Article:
When Jamilah Pitts decided to switch from teaching English at a New York public school to working in administration, she felt immediately riddled by guilt. “A large part of the reason why I was able to have experiences that were vastly different from my family members and peers that I grew up with ... was the role that other educators played in my life,” she says. “And so for me, it felt really selfish and really difficult to walk away from the students in that capacity.”
However, with little time to eat lunch or even use the restroom, Pitts felt not only overwhelmed by the mental and physical demands of teaching itself, but by the unique challenges she faced as a black educator. “As a black woman teaching predominantly students of color ... it was really difficult to not carry home the burdens, the stories,” she says. “It was really difficult to turn that off and then to walk home and leave it.”
Part of the problem, says Pitts, is that she could understand so well the racism, sexism, and oppression that they were going through. “It is really difficult to teach about something and try to mitigate something while you are living it,” she tells Yahoo Lifestyle. “And then to have your students represent that back for you ... it was overwhelming in ways that I can't fully describe.” Ultimately, she felt that taking on an administrative role —where she still interacts with students — would be a better choice. But it wasn’t an easy one. “Teaching was my life's calling,” she says. “It wasn't just a job for me.”
Pitts is one of more than 50 teachers who decided to share their story of leaving the field with Yahoo Lifestyle. Her answers, some of which have been edited for clarity, are below.
Location: New York, New York
Years teaching: 6
Did you ever feel like your mental health was in jeopardy as a teacher?
Absolutely. Sleep was definitely affected. I'm very much an empath and very much struggle with anxiety. There was one point in my teaching career where in order to make it through the rest of the year I was taking antidepressants — and that's something I'm not shy about. And I won't blame the teaching profession per se because there are a lot of different things that go into mental health. But when you're in an environment that is not conducive to caring for yourself it amplifies it and it can make it worse. And for me, remaining in the classroom was a part of that.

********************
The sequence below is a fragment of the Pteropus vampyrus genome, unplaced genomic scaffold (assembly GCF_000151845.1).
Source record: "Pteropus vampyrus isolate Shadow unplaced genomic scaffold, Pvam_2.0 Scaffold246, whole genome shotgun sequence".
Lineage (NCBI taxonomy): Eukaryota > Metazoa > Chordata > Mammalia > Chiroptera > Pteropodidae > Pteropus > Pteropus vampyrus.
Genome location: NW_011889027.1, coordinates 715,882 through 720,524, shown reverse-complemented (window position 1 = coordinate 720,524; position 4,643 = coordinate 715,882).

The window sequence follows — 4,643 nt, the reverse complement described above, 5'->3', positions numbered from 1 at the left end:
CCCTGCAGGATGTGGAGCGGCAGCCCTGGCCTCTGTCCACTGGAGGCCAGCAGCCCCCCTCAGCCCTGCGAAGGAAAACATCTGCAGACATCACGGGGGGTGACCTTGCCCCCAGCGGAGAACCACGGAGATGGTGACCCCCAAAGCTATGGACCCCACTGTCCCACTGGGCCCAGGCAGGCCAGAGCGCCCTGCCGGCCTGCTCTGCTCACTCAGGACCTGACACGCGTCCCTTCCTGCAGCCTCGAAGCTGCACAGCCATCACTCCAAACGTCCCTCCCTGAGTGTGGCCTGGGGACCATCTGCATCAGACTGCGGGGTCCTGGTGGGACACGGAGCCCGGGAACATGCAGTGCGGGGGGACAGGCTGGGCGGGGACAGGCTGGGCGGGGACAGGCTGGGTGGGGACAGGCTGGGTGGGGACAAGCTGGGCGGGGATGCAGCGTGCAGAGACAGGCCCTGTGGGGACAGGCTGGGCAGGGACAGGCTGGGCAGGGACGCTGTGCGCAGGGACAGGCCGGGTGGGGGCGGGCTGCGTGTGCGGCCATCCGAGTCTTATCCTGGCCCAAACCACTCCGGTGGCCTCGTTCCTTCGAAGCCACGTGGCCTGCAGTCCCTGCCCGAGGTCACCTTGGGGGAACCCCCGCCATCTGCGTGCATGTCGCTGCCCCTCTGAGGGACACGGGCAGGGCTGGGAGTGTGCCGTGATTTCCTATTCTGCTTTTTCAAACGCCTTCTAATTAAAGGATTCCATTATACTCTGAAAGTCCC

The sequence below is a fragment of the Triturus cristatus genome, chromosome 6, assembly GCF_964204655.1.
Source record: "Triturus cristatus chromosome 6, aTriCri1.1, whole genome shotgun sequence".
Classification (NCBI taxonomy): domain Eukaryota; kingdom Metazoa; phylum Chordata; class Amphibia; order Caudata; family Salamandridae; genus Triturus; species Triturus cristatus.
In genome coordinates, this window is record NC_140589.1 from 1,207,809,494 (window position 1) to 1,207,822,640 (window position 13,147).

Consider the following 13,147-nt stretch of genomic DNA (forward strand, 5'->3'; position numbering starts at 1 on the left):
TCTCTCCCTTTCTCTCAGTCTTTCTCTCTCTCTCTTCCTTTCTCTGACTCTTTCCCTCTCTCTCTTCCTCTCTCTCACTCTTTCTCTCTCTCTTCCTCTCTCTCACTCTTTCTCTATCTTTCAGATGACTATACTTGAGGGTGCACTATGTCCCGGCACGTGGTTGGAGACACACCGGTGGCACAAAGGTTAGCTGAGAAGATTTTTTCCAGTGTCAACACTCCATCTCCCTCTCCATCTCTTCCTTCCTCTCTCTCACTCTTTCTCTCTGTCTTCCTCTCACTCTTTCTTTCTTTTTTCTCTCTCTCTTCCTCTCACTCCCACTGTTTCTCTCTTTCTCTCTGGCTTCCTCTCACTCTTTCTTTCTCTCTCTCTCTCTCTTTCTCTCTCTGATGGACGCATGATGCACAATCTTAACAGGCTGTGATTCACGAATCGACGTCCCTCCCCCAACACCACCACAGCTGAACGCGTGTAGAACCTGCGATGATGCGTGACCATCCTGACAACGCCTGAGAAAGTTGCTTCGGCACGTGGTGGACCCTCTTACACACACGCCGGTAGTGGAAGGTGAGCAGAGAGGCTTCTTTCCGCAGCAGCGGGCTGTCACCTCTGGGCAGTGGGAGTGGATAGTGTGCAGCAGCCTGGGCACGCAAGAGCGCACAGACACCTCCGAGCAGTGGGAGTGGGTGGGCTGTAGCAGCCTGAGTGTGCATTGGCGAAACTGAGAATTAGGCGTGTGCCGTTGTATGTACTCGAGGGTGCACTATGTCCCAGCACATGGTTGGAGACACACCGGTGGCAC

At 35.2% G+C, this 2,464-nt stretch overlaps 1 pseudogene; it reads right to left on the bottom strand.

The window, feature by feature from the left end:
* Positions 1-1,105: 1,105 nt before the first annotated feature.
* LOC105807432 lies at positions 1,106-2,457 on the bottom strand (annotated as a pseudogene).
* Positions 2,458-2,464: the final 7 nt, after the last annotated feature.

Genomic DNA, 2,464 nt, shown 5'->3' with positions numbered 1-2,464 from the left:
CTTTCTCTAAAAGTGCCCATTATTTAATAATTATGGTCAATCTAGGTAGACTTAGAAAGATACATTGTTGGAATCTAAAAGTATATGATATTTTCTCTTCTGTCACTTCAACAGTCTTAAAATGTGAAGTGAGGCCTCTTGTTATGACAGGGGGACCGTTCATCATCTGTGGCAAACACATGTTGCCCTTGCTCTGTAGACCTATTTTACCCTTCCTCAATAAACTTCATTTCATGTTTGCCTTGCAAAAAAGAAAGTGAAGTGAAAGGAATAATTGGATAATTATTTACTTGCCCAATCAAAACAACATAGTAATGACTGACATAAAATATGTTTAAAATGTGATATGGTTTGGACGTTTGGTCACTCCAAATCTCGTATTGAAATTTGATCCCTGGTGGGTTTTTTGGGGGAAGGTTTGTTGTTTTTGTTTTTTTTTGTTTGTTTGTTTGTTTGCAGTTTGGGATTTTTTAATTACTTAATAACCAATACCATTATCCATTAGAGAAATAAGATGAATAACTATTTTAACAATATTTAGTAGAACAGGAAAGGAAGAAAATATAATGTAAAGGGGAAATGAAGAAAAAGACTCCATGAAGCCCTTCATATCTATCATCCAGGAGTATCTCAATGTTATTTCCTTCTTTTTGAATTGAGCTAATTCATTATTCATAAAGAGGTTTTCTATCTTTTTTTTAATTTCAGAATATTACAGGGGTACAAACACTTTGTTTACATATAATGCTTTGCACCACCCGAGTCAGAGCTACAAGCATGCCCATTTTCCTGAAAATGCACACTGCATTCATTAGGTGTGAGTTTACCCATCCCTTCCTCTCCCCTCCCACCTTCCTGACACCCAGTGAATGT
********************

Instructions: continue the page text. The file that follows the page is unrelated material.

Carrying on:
What about physical challenges?
I am pretty sure that my bladder has changed because of teaching. Some days I had no bathroom breaks. Honestly, none. It depends on the amount of time you have in between transitions. If you are a teacher that has to teach them multiple classrooms, for example ... But there were definitely days when I would have to send an all-staff email like “I need to step out of my classroom and use the restroom. Can someone please come relieve me?” I mean, a doctor has not diagnosed this yet, but I am pretty sure that my teaching schedule impacted my bladder.
What were your main feelings about walking away?
There was just a tremendous amount of guilt and there were many moments when I did feel selfish ... teaching was my life's calling, it wasn't just a job for me. It wasn't just a career, and so it felt really, really difficult and selfish to walk away. But ultimately that was something that I had to rectify within myself. You cannot pour out if you are empty. And there were just many days when I was constantly empty and I was pouring out from an empty cup.
I think it's important to say that it was never, ever my students. The students [are] why I stayed in the work, why I decided to show up every day ... last year was my first full year out of the classroom. But definitely there's a really special and powerful exchange that comes from the classroom and day in and day out ... I think that teachers are very much in the trenches. There are a lot of things that can be improved, but there is nothing as enriching and rewarding as it is to teach.
Video: Why Teachers in America Are Leaving the Classroom
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